Your Reading List

Sightseeing And Camping In The Fall

“One of my favourite autumn trips is south of Boissevain to the Turtle Mountains, which are often a little

later getting their fall colours.”

Summer has come and gone once more, and many people have put away their tents and trailers and called it a season. But for me, September is the best outdoor season – great for camping since the parks are less crowded, and wonderful for sightseeing, as the leaves begin their gradual change to red and gold, orange and brown.

One very scenic region of Manitoba in the fall is Spruce Woods Provincial Park. It’s also one of the earlier regions of southern Manitoba to begin the colour change, because of its location near the Assiniboine River. Golden birches and poplars intersperse with dark-green spruce in much of the region. Take a short hike along Marsh Lake for beautiful photo opportunities, or a longer one into the Manitoba Desert. If you want a long hike or bike ride, take the Epinette Trail all the way to Jackfi sh Lake. If you’re too late for the yellow poplars, you might just be at the right time for the showy tamaracks. For campers, Kiche Manitou Campground is still open, at least part of it, until Thanksgiving (October 12, this year.)

Other campgrounds with hydro and water still available until that weekend in eastern Manitoba are Big Whiteshell, Bird Lake, Nutimik Lake, Otter Falls and Tulabi Falls. For other closing dates, check the government website at: of the other campgrounds may be open without facilities.

North of Winnipeg, Birds Hill Provincial Park is beautiful in the fall. (Birds Hill is scheduled to shut down after Sept. 30, but sites without facilities will probably still be available.) We’ve camped there in the past in late September and had several

wonderful days hiking and biking on the trails. Deer and their fawns wandered through the campground, as did several wild turkey families.

One of my favourite autumn trips is south of Boissevain to the Turtle Mountains, which are often a little later getting their fall colours. We try to camp there at the end of September or the beginning of October. By that time the Adam Lake and William Lake areas are usually particularly scenic – depending on whether the region has been touched by frost. Some years we’ve found it still fairly green at that time; other years the whole region is a splendid gold! The campgrounds can still be used, though the water, main bathrooms, and electricity will probably be shut off. (If you want to double-check that the campground is still available, call the Lake Adam Maintenance at 534-6967.) Nearby attractions include the International Peace Garden (the flower gardens will have been dug up by that time, but the leaves can be spectacular)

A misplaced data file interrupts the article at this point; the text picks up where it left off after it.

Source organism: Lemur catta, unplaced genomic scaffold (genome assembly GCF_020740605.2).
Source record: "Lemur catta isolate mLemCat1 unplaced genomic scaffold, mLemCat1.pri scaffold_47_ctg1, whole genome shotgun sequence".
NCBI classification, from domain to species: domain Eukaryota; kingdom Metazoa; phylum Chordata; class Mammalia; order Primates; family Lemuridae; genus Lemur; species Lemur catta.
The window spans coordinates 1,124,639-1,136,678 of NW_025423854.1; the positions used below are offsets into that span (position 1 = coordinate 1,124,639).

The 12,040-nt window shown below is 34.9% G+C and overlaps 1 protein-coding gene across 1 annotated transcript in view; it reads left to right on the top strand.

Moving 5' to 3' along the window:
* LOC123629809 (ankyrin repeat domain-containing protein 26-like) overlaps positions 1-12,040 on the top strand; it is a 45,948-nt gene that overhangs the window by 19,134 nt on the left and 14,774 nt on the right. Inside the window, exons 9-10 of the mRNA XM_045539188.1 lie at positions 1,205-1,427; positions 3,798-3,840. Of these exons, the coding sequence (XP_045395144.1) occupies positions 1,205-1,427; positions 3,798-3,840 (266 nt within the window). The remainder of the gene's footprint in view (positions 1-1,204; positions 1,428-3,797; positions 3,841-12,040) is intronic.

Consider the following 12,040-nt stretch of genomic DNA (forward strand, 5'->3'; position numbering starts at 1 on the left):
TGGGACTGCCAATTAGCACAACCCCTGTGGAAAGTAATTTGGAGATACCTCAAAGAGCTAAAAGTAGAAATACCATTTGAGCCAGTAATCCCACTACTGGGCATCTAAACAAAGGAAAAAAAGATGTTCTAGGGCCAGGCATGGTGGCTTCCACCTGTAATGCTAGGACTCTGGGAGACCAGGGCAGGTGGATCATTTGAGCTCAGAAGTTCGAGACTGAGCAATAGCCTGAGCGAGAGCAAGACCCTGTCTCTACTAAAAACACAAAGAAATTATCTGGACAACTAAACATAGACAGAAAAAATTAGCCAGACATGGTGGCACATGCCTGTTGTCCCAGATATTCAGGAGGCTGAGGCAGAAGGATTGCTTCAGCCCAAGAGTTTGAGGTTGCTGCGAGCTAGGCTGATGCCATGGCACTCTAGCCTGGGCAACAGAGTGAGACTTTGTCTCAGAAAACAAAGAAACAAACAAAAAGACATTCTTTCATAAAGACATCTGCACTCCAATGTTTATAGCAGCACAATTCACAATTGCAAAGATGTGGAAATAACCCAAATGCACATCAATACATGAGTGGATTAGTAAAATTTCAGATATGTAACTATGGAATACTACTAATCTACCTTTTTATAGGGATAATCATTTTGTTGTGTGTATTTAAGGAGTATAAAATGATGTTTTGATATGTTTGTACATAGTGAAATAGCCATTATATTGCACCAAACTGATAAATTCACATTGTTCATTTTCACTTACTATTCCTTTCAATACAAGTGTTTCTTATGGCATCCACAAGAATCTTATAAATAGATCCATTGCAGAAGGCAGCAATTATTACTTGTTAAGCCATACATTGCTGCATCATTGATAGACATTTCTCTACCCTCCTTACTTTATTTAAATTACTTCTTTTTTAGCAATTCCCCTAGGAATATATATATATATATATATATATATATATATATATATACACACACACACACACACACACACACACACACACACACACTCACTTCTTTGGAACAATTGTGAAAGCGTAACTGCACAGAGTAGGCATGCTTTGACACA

Above: MAX LAKE: The Turtle Mountain area can be very scenic in late September, early October. Left: BIRDS HILL CAMPGROUND: Wild turkeys are often seen in autumn.

or short, colourful drives to William Lake or Max Lake.

Riding Mountain National Park is another scenic destination in the fall. On a drive out to Lake Audy or Whirlpool Lake you’ll probably see wildlife of various kinds, and the leaves can be a lovely mixture of golden poplars and dark-green spruce. One of my favourite drives is the Rolling River Road, a gravel road that runs south from Highway 19. This will bring you out the south side of the park, and if you’d like a different route, you can make a round trip by driving south and east back to Onanole on gravel roads. If you’re wanting to camp, camping is available in Riding Mountain until Thanksgiving.

Autumn colours can be eye catching in many other parks, too. A drive through the Whiteshell or Nopiming parks is tempting, or a day trip to the Pembina Valley Provincial Park, southeast of Morden off PR 201. And, of course, it’s not just our parks that are beautiful. There are many other scenic drives such as Highway No. 10, from Minnedosa to Erickson; the whole Pembina Valley, including Pelican Lake and Rock Lake; the Birdtail Valley and the whole Assiniboine Valley. I’m sure readers can recommend their own special routes for a fall trip as well.

Don’t let Manitoba’s fall season pass you by, even though it can be a busy one. If you can’t squeeze in a few days’ camping, try at least to take a day trip or two to search out some of our beautiful autumn scenery.

– Donna Gamache writes from MacGregor, Manitoba

About the author



Stories from our other publications